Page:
‘Shark Tank’: Here’s How Kevin O’Leary Really Feels About Missing Out on This Best-Selling Product

Many millionaires (and billionaires) have launched their careers on the Shark Tank stage. Among the dozens of entrepreneurs who’ve gone on to bigger and better things, there’s one product in particular that Kevin O’Leary — aka “Mr. Wonderful” — has strong feelings about.

Kevin O’Leary didn’t get the name ‘Mr. Wonderful’ on ‘Shark Tank’ from being a pushover

Kevin O'Leary speaks on stage
Investor and TV personality Kevin O’Leary of the show ‘Shark Tank’ attends the 2016 Interbrand Breakthrough Brands Summit | Matthew Eisman/Getty Images

The Canadian businessman, author, politician, and television personality on ABC’s Shark Tank co-founded O’Leary Funds and SoftKey. He now sits in one of the “shark” chairs offering to make a deal with entrepreneurs, or ultimately saying “you’re dead to me.”

O’Leary has contributed over $8,543,000 on-air, according to Sharkalytics. That equals 40 deals across 131 episodes of Shark Tank.

“I’ve had many, many successes on Shark Tank and many, many failures. That’s the nature of venture investing,” O’Leary told CNBC Make It. “But, I’ve had some really big winners.”

He continued, “Plated, one of my deals, got sold to Albertsons, the grocery chain, for $300 million dollars. That’s the biggest exit in Shark Tank history.”

Another winner in O’Leary’s portfolio is Groovebook. It’s a photo-printing app subscription service. It sold to Shutterfly for $14.5 million.

“The deal was only 18 months old” at the time of the sale,” O’Leary said. “[The co-founders] became millionaires. That’s a great outcome.”

Mr. Wonderful hasn’t only acquired success stories. There are plenty of deals he passed on or was out-bid by another shark. Among those he didn’t see doing well is now a billion-dollar business.

O’Leary passed on this billion-dollar product

Way back in 2013, the chief founder of a video doorbell company stood in front of the sharks. Ring CEO (then called “Doorbot”), Jamie Siminoff, asked for a $700,000 investment in exchange for 10 percent equity in his company.

No shark made an offer except O’Leary. Siminoff passed and walked away with nothing. Five years later, after “Doorbot” became a smart-home security business, “Ring,” sold for a reported $1 billion to Amazon.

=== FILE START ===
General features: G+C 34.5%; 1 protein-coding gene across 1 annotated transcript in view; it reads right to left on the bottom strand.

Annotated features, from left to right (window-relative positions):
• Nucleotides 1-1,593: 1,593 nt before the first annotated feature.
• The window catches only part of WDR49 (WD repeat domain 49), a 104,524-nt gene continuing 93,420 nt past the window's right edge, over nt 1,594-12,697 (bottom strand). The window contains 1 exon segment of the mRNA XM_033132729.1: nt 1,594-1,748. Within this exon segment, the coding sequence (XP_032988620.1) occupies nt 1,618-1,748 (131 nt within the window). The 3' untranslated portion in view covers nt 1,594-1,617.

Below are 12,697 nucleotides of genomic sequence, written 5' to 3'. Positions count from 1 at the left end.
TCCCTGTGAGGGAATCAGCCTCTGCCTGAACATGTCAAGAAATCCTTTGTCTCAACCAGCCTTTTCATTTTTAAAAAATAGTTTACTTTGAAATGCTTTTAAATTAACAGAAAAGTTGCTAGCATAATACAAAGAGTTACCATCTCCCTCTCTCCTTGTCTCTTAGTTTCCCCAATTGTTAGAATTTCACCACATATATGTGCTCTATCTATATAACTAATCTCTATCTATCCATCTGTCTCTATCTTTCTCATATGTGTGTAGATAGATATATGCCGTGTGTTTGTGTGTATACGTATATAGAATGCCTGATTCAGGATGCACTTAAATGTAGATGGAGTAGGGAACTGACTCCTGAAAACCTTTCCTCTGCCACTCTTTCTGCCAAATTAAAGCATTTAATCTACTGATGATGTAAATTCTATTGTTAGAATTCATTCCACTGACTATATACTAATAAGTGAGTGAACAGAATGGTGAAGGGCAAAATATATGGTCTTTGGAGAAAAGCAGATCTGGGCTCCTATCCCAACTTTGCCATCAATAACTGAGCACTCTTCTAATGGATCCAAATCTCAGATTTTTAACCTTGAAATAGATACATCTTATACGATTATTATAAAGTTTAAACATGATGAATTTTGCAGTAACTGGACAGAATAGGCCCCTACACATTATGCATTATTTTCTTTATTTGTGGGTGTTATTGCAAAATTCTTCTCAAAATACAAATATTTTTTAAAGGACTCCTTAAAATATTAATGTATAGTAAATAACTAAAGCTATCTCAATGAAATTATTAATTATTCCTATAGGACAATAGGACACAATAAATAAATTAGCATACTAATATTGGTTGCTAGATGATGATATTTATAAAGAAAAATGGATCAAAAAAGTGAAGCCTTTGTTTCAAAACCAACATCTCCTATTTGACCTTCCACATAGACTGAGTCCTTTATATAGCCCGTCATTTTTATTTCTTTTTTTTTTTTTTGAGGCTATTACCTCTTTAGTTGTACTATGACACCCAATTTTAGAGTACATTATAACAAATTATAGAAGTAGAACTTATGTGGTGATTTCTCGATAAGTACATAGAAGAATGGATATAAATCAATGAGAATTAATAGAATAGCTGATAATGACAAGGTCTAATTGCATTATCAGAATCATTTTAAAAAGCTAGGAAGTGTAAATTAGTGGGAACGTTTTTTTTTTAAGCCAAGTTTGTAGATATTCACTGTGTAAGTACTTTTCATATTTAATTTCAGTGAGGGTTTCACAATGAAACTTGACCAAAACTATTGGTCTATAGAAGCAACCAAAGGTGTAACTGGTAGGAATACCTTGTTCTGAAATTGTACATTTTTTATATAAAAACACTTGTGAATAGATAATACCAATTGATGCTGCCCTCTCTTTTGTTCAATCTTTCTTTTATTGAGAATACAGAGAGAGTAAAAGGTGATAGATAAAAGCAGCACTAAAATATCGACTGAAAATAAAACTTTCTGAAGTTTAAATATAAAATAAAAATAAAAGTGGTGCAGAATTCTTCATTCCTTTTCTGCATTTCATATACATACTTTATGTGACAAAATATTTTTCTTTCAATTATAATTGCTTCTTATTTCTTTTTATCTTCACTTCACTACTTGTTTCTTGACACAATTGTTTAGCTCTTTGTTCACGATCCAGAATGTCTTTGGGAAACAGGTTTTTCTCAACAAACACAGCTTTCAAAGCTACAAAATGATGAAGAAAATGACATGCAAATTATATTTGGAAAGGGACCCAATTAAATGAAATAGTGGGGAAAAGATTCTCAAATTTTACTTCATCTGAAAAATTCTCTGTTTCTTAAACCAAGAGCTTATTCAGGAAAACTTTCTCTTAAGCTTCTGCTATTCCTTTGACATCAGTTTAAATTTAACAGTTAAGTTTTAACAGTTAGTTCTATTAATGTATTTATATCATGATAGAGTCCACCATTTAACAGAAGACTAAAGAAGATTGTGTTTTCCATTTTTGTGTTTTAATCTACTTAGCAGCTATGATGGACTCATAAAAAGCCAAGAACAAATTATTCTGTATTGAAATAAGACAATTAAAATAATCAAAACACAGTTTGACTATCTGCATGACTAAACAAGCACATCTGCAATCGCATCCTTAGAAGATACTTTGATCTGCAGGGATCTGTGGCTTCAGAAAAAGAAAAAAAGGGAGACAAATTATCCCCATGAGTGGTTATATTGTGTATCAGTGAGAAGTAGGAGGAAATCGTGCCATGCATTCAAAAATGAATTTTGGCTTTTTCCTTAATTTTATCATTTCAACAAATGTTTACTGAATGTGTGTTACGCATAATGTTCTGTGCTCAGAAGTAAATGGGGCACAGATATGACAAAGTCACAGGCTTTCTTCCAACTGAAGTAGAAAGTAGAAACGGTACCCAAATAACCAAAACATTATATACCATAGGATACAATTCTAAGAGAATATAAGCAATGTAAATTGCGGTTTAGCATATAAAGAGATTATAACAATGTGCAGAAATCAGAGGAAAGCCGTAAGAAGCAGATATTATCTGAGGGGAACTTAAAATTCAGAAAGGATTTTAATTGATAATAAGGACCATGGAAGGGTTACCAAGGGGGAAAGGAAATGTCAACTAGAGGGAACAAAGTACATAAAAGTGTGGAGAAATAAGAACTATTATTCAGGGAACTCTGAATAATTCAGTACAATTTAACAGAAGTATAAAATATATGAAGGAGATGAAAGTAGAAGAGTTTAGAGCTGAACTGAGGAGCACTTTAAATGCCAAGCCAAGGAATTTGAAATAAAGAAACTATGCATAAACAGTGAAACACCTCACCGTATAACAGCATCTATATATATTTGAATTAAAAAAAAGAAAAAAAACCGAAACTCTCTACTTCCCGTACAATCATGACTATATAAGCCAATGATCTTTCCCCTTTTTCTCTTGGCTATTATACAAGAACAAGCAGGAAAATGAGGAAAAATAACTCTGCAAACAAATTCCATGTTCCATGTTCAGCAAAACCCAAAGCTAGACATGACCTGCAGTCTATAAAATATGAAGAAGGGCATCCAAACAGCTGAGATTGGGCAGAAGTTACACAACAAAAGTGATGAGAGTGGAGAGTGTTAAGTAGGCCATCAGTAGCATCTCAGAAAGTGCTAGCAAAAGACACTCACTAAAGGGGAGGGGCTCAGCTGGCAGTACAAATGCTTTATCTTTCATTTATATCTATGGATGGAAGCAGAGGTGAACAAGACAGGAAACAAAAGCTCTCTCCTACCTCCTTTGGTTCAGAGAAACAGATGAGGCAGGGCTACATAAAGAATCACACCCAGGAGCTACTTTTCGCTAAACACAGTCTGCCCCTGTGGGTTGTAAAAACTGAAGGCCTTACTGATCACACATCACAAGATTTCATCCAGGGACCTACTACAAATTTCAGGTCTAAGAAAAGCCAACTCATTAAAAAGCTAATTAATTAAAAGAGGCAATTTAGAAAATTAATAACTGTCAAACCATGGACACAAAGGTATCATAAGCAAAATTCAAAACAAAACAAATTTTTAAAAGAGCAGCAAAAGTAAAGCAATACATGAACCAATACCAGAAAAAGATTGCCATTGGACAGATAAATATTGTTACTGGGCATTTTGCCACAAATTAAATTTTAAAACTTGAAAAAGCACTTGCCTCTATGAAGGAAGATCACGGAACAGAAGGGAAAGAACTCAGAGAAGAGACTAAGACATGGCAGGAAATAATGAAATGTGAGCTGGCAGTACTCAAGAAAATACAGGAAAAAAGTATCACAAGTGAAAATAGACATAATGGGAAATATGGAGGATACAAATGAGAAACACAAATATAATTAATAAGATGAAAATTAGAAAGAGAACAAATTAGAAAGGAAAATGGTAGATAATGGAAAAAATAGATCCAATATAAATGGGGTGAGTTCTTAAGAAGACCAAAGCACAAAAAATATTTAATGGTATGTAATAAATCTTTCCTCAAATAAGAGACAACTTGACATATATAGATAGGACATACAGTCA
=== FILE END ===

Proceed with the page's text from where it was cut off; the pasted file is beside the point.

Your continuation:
During the GeekWire podcast, Numbers Geek, Siminoff was asked if he’d have done anything differently.

“I’ve had many private failures, but they’re not I guess on ABC for twelve minutes on primetime TV,” he said. “You know, I think I probably would have done the same thing. The company, it turned out, was worth that or more.

Here’s how O’Leary really feels about letting Ring slip through his fingers

At the time the Amazon deal was announced, O’Leary said it was “probably the biggest miss” in the show’s history, then alluding to the fact that he first passed on Plated but offered them a deal at a later point.

He went on to say there was obvious promise, but Siminoff came in too early.

“I liked [Siminoff] a lot. I thought he was a great sales guy, but at that time his valuation was insane,” O’Leary told CNBC.

“I never think about it a second time, I really don’t. I feel that the road is always going forward. You can’t go looking back — you can’t second guess yourself. You have to do what you think is right in the moment…For that time, I made the correct decision.”

O’Leary had nothing but kind words for Siminoff saying, “When you’re sitting in the Shark Tank, you can feel the aura of greatness. He had it.”

He then elaborated on how he ultimately feels about losing out on Ring’s success.

“Do I regret I don’t have an extra $100 million dollars today? Sure, but my mother taught me ‘never cry over spilled milk’. There’s always another opportunity next time the Shark Tank door opens.”

There are no hard feelings here. Siminoff even joined the sharks as a guest investor in 2018.